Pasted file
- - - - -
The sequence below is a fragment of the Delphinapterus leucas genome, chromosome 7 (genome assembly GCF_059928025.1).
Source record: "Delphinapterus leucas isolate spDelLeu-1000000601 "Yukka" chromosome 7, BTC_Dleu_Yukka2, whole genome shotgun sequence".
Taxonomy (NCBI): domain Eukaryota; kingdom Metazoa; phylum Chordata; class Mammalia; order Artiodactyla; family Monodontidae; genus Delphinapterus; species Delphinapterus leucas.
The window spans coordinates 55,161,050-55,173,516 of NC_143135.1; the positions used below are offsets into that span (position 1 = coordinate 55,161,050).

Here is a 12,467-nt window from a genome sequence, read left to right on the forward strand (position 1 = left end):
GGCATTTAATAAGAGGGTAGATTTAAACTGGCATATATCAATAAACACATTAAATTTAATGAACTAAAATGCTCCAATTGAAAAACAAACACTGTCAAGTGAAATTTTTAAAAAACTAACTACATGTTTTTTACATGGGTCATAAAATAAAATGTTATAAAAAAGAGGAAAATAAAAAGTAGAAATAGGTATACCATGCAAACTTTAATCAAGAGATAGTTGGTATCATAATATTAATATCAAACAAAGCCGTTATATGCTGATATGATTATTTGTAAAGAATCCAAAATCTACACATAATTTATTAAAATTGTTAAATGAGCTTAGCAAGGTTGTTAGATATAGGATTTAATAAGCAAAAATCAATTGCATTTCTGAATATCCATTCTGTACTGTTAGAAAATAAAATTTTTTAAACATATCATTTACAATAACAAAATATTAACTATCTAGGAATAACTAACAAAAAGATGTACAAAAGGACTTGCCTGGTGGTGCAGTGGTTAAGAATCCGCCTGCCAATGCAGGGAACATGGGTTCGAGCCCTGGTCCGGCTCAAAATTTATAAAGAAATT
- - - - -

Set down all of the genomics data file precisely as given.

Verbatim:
The sequence below is a fragment of the Delphinapterus leucas genome, chromosome 7 (genome assembly GCF_059928025.1).
Source record: "Delphinapterus leucas isolate spDelLeu-1000000601 "Yukka" chromosome 7, BTC_Dleu_Yukka2, whole genome shotgun sequence".
Taxonomy (NCBI): domain Eukaryota; kingdom Metazoa; phylum Chordata; class Mammalia; order Artiodactyla; family Monodontidae; genus Delphinapterus; species Delphinapterus leucas.
The window spans coordinates 55,161,050-55,173,516 of NC_143135.1; the positions used below are offsets into that span (position 1 = coordinate 55,161,050).

Here is a 12,467-nt window from a genome sequence, read left to right on the forward strand (position 1 = left end):
GGCATTTAATAAGAGGGTAGATTTAAACTGGCATATATCAATAAACACATTAAATTTAATGAACTAAAATGCTCCAATTGAAAAACAAACACTGTCAAGTGAAATTTTTAAAAAACTAACTACATGTTTTTTACATGGGTCATAAAATAAAATGTTATAAAAAAGAGGAAAATAAAAAGTAGAAATAGGTATACCATGCAAACTTTAATCAAGAGATAGTTGGTATCATAATATTAATATCAAACAAAGCCGTTATATGCTGATATGATTATTTGTAAAGAATCCAAAATCTACACATAATTTATTAAAATTGTTAAATGAGCTTAGCAAGGTTGTTAGATATAGGATTTAATAAGCAAAAATCAATTGCATTTCTGAATATCCATTCTGTACTGTTAGAAAATAAAATTTTTTAAACATATCATTTACAATAACAAAATATTAACTATCTAGGAATAACTAACAAAAAGATGTACAAAAGGACTTGCCTGGTGGTGCAGTGGTTAAGAATCCGCCTGCCAATGCAGGGAACATGGGTTCGAGCCCTGGTCCGGCTCAAAATTTATAAAGAAATT